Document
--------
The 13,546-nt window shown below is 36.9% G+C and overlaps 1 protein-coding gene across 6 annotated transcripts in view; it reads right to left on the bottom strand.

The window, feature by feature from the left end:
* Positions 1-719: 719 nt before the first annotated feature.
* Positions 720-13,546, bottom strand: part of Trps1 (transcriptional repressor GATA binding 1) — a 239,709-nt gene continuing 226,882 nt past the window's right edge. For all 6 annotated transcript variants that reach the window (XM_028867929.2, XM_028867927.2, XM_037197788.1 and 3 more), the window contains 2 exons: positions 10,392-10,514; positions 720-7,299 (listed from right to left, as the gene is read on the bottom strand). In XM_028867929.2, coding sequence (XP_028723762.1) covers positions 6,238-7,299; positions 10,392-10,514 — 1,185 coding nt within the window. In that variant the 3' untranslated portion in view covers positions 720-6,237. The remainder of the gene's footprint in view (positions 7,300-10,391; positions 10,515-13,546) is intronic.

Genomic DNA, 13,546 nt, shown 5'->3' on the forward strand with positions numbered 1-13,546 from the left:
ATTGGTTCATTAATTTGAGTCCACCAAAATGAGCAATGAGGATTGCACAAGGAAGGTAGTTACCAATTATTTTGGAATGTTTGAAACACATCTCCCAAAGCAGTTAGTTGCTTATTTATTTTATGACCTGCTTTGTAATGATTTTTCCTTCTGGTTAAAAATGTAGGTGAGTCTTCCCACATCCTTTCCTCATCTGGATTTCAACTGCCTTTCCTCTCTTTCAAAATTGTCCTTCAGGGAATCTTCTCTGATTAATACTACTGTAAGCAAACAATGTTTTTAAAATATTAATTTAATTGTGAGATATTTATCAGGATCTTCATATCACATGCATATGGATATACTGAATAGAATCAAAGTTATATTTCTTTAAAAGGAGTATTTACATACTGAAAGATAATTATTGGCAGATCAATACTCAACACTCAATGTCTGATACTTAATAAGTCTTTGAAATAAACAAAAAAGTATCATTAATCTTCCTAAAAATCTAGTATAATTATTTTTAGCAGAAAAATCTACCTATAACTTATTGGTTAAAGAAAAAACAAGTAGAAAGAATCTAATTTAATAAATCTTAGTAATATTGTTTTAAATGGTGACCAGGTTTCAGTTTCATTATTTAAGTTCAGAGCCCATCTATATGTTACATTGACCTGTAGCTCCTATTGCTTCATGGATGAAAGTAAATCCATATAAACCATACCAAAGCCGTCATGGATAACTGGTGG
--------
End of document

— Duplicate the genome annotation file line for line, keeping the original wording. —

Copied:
The 13,546-nt window shown below is 36.9% G+C and overlaps 1 protein-coding gene across 6 annotated transcripts in view; it reads right to left on the bottom strand.

The window, feature by feature from the left end:
* Positions 1-719: 719 nt before the first annotated feature.
* Positions 720-13,546, bottom strand: part of Trps1 (transcriptional repressor GATA binding 1) — a 239,709-nt gene continuing 226,882 nt past the window's right edge. For all 6 annotated transcript variants that reach the window (XM_028867929.2, XM_028867927.2, XM_037197788.1 and 3 more), the window contains 2 exons: positions 10,392-10,514; positions 720-7,299 (listed from right to left, as the gene is read on the bottom strand). In XM_028867929.2, coding sequence (XP_028723762.1) covers positions 6,238-7,299; positions 10,392-10,514 — 1,185 coding nt within the window. In that variant the 3' untranslated portion in view covers positions 720-6,237. The remainder of the gene's footprint in view (positions 7,300-10,391; positions 10,515-13,546) is intronic.

Genomic DNA, 13,546 nt, shown 5'->3' on the forward strand with positions numbered 1-13,546 from the left:
ATTGGTTCATTAATTTGAGTCCACCAAAATGAGCAATGAGGATTGCACAAGGAAGGTAGTTACCAATTATTTTGGAATGTTTGAAACACATCTCCCAAAGCAGTTAGTTGCTTATTTATTTTATGACCTGCTTTGTAATGATTTTTCCTTCTGGTTAAAAATGTAGGTGAGTCTTCCCACATCCTTTCCTCATCTGGATTTCAACTGCCTTTCCTCTCTTTCAAAATTGTCCTTCAGGGAATCTTCTCTGATTAATACTACTGTAAGCAAACAATGTTTTTAAAATATTAATTTAATTGTGAGATATTTATCAGGATCTTCATATCACATGCATATGGATATACTGAATAGAATCAAAGTTATATTTCTTTAAAAGGAGTATTTACATACTGAAAGATAATTATTGGCAGATCAATACTCAACACTCAATGTCTGATACTTAATAAGTCTTTGAAATAAACAAAAAAGTATCATTAATCTTCCTAAAAATCTAGTATAATTATTTTTAGCAGAAAAATCTACCTATAACTTATTGGTTAAAGAAAAAACAAGTAGAAAGAATCTAATTTAATAAATCTTAGTAATATTGTTTTAAATGGTGACCAGGTTTCAGTTTCATTATTTAAGTTCAGAGCCCATCTATATGTTACATTGACCTGTAGCTCCTATTGCTTCATGGATGAAAGTAAATCCATATAAACCATACCAAAGCCGTCATGGATAACTGGTGG